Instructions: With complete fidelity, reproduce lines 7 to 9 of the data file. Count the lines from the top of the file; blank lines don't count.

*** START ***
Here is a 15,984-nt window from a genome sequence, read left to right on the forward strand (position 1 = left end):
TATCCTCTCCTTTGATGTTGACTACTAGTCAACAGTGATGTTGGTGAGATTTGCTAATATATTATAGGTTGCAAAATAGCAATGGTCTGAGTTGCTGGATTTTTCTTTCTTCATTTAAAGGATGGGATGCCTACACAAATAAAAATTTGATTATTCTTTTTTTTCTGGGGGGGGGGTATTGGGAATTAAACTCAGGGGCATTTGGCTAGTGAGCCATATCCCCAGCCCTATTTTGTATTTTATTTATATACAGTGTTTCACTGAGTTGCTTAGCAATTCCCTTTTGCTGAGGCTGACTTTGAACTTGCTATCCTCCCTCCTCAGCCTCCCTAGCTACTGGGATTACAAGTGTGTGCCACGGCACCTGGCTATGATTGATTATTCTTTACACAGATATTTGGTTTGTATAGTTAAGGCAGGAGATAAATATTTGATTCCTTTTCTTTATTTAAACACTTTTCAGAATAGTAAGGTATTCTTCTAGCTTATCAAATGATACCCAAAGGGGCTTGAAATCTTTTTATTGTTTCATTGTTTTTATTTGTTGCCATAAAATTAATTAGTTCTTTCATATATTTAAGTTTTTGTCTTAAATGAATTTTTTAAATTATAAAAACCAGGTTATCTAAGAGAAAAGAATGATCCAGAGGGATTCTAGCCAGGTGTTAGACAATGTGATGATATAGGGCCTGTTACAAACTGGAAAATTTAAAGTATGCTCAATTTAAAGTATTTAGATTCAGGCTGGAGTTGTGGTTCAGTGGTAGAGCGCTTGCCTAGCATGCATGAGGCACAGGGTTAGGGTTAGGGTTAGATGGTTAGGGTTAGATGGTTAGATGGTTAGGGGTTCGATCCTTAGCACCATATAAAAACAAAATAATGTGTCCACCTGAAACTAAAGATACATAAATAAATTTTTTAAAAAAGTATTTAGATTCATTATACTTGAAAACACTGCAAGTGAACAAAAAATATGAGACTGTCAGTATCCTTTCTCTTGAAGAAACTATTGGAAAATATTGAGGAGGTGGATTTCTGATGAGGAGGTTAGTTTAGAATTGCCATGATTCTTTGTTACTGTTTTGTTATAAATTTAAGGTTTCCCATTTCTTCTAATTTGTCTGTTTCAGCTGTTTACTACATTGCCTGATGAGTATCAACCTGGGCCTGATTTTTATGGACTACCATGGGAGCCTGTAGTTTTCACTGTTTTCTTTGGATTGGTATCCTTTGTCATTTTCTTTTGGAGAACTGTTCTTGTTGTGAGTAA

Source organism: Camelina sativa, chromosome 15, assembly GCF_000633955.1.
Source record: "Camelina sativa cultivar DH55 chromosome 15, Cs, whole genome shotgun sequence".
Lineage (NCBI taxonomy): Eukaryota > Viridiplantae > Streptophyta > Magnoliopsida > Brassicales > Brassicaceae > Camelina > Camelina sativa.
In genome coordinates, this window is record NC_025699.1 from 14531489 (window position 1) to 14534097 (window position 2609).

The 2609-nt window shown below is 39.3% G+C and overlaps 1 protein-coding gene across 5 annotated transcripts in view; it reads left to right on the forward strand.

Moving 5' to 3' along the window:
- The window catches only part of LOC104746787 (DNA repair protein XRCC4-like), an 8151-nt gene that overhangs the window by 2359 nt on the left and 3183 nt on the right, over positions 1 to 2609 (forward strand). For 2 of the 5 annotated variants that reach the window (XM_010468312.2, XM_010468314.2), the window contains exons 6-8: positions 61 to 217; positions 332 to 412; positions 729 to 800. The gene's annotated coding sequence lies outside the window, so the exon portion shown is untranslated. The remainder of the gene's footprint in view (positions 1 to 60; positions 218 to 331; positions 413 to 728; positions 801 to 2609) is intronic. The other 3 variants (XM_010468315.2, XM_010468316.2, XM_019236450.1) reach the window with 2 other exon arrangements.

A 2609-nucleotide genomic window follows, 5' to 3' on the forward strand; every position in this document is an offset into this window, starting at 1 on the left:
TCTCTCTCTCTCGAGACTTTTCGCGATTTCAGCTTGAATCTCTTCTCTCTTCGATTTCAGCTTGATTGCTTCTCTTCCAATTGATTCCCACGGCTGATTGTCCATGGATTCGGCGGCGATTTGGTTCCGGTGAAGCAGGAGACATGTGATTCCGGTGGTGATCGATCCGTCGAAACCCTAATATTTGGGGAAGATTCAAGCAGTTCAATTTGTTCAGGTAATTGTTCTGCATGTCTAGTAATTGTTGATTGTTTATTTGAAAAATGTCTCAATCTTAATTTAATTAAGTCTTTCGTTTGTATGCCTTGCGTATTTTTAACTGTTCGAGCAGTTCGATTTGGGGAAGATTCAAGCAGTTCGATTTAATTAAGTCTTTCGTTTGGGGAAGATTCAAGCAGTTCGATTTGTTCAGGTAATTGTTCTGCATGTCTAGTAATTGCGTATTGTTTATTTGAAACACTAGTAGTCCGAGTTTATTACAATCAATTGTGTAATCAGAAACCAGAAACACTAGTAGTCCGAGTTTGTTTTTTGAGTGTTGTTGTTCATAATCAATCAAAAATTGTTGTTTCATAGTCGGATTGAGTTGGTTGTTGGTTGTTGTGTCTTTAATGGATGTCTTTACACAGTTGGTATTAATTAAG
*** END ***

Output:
The 2609-nt window shown below is 39.3% G+C and overlaps 1 protein-coding gene across 5 annotated transcripts in view; it reads left to right on the forward strand.

Moving 5' to 3' along the window:
- The window catches only part of LOC104746787 (DNA repair protein XRCC4-like), an 8151-nt gene that overhangs the window by 2359 nt on the left and 3183 nt on the right, over positions 1 to 2609 (forward strand). For 2 of the 5 annotated variants that reach the window (XM_010468312.2, XM_010468314.2), the window contains exons 6-8: positions 61 to 217; positions 332 to 412; positions 729 to 800. The gene's annotated coding sequence lies outside the window, so the exon portion shown is untranslated. The remainder of the gene's footprint in view (positions 1 to 60; positions 218 to 331; positions 413 to 728; positions 801 to 2609) is intronic. The other 3 variants (XM_010468315.2, XM_010468316.2, XM_019236450.1) reach the window with 2 other exon arrangements.